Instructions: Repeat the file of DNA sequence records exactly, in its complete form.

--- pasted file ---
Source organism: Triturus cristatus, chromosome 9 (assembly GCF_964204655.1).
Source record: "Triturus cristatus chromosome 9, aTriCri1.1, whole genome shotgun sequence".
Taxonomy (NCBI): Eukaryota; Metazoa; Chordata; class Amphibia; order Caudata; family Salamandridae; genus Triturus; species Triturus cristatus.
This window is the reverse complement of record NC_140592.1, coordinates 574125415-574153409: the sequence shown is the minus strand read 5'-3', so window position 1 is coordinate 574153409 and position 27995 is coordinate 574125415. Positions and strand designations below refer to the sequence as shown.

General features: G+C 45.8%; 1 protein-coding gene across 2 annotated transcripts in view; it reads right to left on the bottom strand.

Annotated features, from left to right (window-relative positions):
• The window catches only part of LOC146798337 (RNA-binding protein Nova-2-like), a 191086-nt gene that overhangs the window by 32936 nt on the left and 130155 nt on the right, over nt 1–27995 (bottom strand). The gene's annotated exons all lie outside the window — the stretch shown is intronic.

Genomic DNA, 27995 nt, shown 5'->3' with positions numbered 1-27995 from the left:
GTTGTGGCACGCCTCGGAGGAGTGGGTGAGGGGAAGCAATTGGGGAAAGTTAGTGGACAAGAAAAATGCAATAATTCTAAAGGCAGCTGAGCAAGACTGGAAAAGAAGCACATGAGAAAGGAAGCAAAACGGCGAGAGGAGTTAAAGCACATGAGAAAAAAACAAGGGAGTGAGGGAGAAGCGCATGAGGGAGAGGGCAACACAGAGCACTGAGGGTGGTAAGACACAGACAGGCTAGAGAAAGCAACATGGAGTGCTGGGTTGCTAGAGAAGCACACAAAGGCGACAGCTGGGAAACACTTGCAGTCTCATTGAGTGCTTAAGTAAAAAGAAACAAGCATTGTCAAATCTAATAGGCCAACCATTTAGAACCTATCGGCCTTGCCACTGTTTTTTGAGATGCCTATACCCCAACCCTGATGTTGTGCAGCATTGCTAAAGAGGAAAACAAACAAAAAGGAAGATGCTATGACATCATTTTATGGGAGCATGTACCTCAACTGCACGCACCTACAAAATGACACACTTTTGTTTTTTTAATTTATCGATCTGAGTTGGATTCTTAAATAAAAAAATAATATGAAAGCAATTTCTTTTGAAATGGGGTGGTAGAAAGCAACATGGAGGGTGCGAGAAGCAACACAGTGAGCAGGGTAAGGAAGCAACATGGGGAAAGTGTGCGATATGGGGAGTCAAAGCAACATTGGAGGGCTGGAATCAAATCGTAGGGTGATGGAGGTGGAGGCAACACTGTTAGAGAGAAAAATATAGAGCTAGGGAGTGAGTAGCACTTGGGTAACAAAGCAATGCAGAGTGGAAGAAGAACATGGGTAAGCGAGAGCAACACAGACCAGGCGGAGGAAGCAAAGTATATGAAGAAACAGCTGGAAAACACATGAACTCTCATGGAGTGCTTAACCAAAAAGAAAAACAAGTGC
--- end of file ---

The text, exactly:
Source organism: Triturus cristatus, chromosome 9 (assembly GCF_964204655.1).
Source record: "Triturus cristatus chromosome 9, aTriCri1.1, whole genome shotgun sequence".
Taxonomy (NCBI): Eukaryota; Metazoa; Chordata; class Amphibia; order Caudata; family Salamandridae; genus Triturus; species Triturus cristatus.
This window is the reverse complement of record NC_140592.1, coordinates 574125415-574153409: the sequence shown is the minus strand read 5'-3', so window position 1 is coordinate 574153409 and position 27995 is coordinate 574125415. Positions and strand designations below refer to the sequence as shown.

General features: G+C 45.8%; 1 protein-coding gene across 2 annotated transcripts in view; it reads right to left on the bottom strand.

Annotated features, from left to right (window-relative positions):
• The window catches only part of LOC146798337 (RNA-binding protein Nova-2-like), a 191086-nt gene that overhangs the window by 32936 nt on the left and 130155 nt on the right, over nt 1–27995 (bottom strand). The gene's annotated exons all lie outside the window — the stretch shown is intronic.

Genomic DNA, 27995 nt, shown 5'->3' with positions numbered 1-27995 from the left:
GTTGTGGCACGCCTCGGAGGAGTGGGTGAGGGGAAGCAATTGGGGAAAGTTAGTGGACAAGAAAAATGCAATAATTCTAAAGGCAGCTGAGCAAGACTGGAAAAGAAGCACATGAGAAAGGAAGCAAAACGGCGAGAGGAGTTAAAGCACATGAGAAAAAAACAAGGGAGTGAGGGAGAAGCGCATGAGGGAGAGGGCAACACAGAGCACTGAGGGTGGTAAGACACAGACAGGCTAGAGAAAGCAACATGGAGTGCTGGGTTGCTAGAGAAGCACACAAAGGCGACAGCTGGGAAACACTTGCAGTCTCATTGAGTGCTTAAGTAAAAAGAAACAAGCATTGTCAAATCTAATAGGCCAACCATTTAGAACCTATCGGCCTTGCCACTGTTTTTTGAGATGCCTATACCCCAACCCTGATGTTGTGCAGCATTGCTAAAGAGGAAAACAAACAAAAAGGAAGATGCTATGACATCATTTTATGGGAGCATGTACCTCAACTGCACGCACCTACAAAATGACACACTTTTGTTTTTTTAATTTATCGATCTGAGTTGGATTCTTAAATAAAAAAATAATATGAAAGCAATTTCTTTTGAAATGGGGTGGTAGAAAGCAACATGGAGGGTGCGAGAAGCAACACAGTGAGCAGGGTAAGGAAGCAACATGGGGAAAGTGTGCGATATGGGGAGTCAAAGCAACATTGGAGGGCTGGAATCAAATCGTAGGGTGATGGAGGTGGAGGCAACACTGTTAGAGAGAAAAATATAGAGCTAGGGAGTGAGTAGCACTTGGGTAACAAAGCAATGCAGAGTGGAAGAAGAACATGGGTAAGCGAGAGCAACACAGACCAGGCGGAGGAAGCAAAGTATATGAAGAAACAGCTGGAAAACACATGAACTCTCATGGAGTGCTTAACCAAAAAGAAAAACAAGTGC